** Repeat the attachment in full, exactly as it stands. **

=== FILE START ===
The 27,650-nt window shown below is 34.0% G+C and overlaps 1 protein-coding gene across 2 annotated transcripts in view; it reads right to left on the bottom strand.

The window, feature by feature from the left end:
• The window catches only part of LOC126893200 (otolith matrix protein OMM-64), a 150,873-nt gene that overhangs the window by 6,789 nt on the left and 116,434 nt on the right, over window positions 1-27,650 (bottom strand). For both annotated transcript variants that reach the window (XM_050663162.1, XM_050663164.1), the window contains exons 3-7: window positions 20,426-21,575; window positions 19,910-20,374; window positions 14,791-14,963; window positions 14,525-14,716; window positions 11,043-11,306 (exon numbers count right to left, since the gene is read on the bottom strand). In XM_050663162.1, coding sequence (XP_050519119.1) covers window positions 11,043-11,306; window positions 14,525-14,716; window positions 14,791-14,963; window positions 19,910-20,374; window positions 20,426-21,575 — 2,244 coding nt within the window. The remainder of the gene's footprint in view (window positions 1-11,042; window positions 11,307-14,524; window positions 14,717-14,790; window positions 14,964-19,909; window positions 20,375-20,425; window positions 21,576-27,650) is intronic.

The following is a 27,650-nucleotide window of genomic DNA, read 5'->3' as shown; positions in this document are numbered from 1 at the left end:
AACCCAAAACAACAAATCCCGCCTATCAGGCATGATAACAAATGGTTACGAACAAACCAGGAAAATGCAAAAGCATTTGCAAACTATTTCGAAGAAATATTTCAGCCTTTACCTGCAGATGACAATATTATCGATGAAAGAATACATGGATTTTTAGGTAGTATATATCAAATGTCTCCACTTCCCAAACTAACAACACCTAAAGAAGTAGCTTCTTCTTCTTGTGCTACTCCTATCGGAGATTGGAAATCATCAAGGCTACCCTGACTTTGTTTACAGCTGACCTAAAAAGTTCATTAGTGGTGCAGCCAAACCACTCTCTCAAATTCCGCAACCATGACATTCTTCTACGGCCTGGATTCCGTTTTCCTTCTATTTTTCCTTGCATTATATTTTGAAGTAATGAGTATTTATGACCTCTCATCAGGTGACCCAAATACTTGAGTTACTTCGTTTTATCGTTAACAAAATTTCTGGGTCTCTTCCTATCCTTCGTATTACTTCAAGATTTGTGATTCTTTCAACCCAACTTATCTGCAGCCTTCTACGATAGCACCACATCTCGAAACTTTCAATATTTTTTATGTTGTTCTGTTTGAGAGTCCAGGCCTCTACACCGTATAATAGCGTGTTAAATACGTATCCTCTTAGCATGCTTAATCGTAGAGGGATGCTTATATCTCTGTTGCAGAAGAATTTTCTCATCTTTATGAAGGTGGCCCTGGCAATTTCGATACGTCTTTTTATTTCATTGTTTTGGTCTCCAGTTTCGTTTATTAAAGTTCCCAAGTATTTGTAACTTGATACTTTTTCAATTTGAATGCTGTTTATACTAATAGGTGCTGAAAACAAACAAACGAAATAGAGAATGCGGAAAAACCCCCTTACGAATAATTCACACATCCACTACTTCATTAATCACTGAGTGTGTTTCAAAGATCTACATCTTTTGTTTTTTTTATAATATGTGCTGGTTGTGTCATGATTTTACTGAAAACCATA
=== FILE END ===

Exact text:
The 27,650-nt window shown below is 34.0% G+C and overlaps 1 protein-coding gene across 2 annotated transcripts in view; it reads right to left on the bottom strand.

The window, feature by feature from the left end:
• The window catches only part of LOC126893200 (otolith matrix protein OMM-64), a 150,873-nt gene that overhangs the window by 6,789 nt on the left and 116,434 nt on the right, over window positions 1-27,650 (bottom strand). For both annotated transcript variants that reach the window (XM_050663162.1, XM_050663164.1), the window contains exons 3-7: window positions 20,426-21,575; window positions 19,910-20,374; window positions 14,791-14,963; window positions 14,525-14,716; window positions 11,043-11,306 (exon numbers count right to left, since the gene is read on the bottom strand). In XM_050663162.1, coding sequence (XP_050519119.1) covers window positions 11,043-11,306; window positions 14,525-14,716; window positions 14,791-14,963; window positions 19,910-20,374; window positions 20,426-21,575 — 2,244 coding nt within the window. The remainder of the gene's footprint in view (window positions 1-11,042; window positions 11,307-14,524; window positions 14,717-14,790; window positions 14,964-19,909; window positions 20,375-20,425; window positions 21,576-27,650) is intronic.

The following is a 27,650-nucleotide window of genomic DNA, read 5'->3' as shown; positions in this document are numbered from 1 at the left end:
AACCCAAAACAACAAATCCCGCCTATCAGGCATGATAACAAATGGTTACGAACAAACCAGGAAAATGCAAAAGCATTTGCAAACTATTTCGAAGAAATATTTCAGCCTTTACCTGCAGATGACAATATTATCGATGAAAGAATACATGGATTTTTAGGTAGTATATATCAAATGTCTCCACTTCCCAAACTAACAACACCTAAAGAAGTAGCTTCTTCTTCTTGTGCTACTCCTATCGGAGATTGGAAATCATCAAGGCTACCCTGACTTTGTTTACAGCTGACCTAAAAAGTTCATTAGTGGTGCAGCCAAACCACTCTCTCAAATTCCGCAACCATGACATTCTTCTACGGCCTGGATTCCGTTTTCCTTCTATTTTTCCTTGCATTATATTTTGAAGTAATGAGTATTTATGACCTCTCATCAGGTGACCCAAATACTTGAGTTACTTCGTTTTATCGTTAACAAAATTTCTGGGTCTCTTCCTATCCTTCGTATTACTTCAAGATTTGTGATTCTTTCAACCCAACTTATCTGCAGCCTTCTACGATAGCACCACATCTCGAAACTTTCAATATTTTTTATGTTGTTCTGTTTGAGAGTCCAGGCCTCTACACCGTATAATAGCGTGTTAAATACGTATCCTCTTAGCATGCTTAATCGTAGAGGGATGCTTATATCTCTGTTGCAGAAGAATTTTCTCATCTTTATGAAGGTGGCCCTGGCAATTTCGATACGTCTTTTTATTTCATTGTTTTGGTCTCCAGTTTCGTTTATTAAAGTTCCCAAGTATTTGTAACTTGATACTTTTTCAATTTGAATGCTGTTTATACTAATAGGTGCTGAAAACAAACAAACGAAATAGAGAATGCGGAAAAACCCCCTTACGAATAATTCACACATCCACTACTTCATTAATCACTGAGTGTGTTTCAAAGATCTACATCTTTTGTTTTTTTTATAATATGTGCTGGTTGTGTCATGATTTTACTGAAAACCATA